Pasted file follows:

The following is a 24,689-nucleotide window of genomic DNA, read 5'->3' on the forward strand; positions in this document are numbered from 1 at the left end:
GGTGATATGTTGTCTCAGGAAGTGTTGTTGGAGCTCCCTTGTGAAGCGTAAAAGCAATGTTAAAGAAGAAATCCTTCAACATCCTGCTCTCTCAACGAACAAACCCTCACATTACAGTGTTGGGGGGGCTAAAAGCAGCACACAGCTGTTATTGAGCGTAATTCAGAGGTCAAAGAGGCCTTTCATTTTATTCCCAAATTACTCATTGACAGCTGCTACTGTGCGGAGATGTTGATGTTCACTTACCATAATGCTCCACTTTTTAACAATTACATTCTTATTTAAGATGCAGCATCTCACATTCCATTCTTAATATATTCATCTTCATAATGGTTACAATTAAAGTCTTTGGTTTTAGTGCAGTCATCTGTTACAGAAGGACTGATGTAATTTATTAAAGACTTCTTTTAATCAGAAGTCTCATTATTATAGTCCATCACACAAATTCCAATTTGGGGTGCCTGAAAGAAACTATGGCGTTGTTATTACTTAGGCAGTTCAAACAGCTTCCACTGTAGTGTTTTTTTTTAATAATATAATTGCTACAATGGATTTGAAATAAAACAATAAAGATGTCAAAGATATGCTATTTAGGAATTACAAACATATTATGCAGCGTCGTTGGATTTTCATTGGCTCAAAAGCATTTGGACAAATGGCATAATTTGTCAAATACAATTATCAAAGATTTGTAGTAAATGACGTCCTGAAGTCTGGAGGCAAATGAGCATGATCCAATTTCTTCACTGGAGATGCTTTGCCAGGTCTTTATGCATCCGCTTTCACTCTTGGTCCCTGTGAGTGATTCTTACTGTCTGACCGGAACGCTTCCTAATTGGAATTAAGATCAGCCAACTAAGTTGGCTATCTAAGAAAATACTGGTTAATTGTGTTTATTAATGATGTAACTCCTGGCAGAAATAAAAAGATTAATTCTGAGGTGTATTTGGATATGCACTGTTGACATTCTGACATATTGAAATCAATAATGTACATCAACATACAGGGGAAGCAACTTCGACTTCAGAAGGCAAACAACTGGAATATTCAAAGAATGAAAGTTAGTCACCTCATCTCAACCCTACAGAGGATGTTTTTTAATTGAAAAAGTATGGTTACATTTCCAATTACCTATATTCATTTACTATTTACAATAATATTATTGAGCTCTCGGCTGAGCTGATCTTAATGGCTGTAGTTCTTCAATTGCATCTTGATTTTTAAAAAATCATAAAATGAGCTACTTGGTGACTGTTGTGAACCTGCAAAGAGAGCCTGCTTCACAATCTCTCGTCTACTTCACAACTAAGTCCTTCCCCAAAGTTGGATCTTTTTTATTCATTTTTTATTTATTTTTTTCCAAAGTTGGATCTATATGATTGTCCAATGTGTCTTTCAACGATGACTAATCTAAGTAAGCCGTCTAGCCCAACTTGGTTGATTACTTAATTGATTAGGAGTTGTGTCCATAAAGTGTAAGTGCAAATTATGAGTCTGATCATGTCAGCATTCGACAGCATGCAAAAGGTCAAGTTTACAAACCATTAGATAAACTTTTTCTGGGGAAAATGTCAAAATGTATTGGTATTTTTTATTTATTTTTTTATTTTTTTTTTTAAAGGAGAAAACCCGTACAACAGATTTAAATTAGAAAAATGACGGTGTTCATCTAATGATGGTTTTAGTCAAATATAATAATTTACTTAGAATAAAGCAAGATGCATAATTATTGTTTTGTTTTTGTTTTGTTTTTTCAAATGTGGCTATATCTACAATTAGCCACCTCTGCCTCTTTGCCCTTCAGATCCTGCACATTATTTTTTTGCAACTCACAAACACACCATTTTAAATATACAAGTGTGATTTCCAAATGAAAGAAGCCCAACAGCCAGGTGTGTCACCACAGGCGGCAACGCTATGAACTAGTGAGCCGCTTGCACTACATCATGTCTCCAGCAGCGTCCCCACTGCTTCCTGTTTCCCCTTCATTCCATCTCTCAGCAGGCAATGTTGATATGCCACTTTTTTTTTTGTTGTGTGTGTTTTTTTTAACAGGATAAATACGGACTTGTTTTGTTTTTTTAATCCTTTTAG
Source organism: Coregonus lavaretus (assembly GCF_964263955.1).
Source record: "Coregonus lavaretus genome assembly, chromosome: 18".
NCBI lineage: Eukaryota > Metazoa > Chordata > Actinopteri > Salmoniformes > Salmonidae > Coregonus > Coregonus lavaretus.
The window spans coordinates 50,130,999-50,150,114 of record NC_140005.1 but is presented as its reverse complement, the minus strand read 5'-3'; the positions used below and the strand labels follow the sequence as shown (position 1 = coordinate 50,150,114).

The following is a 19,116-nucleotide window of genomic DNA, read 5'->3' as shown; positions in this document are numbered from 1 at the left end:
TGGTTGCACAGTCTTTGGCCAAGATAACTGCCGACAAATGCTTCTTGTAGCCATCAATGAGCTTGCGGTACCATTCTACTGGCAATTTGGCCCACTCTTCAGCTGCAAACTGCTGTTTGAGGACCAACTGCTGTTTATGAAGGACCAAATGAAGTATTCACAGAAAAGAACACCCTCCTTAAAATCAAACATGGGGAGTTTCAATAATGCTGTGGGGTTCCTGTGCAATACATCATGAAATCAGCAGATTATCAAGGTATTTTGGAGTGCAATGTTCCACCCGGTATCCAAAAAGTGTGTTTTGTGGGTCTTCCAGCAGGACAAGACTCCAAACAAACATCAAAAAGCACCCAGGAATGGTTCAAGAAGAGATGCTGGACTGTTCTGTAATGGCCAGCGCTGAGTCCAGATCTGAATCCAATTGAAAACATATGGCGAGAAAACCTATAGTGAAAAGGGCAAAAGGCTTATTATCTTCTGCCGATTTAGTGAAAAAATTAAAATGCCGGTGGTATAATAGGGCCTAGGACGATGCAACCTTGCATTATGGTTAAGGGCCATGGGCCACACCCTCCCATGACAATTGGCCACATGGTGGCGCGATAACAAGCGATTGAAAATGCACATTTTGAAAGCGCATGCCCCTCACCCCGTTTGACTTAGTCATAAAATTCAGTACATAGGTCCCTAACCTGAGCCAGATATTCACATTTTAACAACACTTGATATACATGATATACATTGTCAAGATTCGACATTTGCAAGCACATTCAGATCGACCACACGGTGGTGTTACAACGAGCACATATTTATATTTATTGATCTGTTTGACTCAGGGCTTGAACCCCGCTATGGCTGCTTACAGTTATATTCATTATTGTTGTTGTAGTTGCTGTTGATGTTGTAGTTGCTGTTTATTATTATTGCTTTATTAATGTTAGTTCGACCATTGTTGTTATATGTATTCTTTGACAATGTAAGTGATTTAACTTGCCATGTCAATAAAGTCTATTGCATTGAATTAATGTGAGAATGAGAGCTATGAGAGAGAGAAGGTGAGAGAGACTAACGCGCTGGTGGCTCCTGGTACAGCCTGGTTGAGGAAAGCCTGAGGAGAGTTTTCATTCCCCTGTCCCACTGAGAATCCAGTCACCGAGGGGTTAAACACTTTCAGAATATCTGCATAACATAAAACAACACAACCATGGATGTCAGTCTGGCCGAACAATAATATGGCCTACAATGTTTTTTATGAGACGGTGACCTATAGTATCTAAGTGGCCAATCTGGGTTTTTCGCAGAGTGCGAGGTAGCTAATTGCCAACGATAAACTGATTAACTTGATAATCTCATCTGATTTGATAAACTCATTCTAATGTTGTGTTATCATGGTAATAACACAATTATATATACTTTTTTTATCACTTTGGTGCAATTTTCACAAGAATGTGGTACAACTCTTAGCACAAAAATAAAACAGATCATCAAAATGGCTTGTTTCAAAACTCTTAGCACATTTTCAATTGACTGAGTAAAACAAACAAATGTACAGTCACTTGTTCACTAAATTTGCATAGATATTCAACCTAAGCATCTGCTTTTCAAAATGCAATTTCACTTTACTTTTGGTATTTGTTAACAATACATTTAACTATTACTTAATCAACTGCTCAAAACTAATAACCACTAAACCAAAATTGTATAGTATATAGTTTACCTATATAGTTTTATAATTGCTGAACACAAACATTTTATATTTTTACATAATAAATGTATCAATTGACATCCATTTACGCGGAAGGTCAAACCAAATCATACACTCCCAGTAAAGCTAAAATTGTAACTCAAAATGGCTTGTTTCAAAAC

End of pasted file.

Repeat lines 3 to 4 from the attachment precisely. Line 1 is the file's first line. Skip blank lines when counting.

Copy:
Source organism: Coregonus lavaretus (assembly GCF_964263955.1).
Source record: "Coregonus lavaretus genome assembly, chromosome: 18".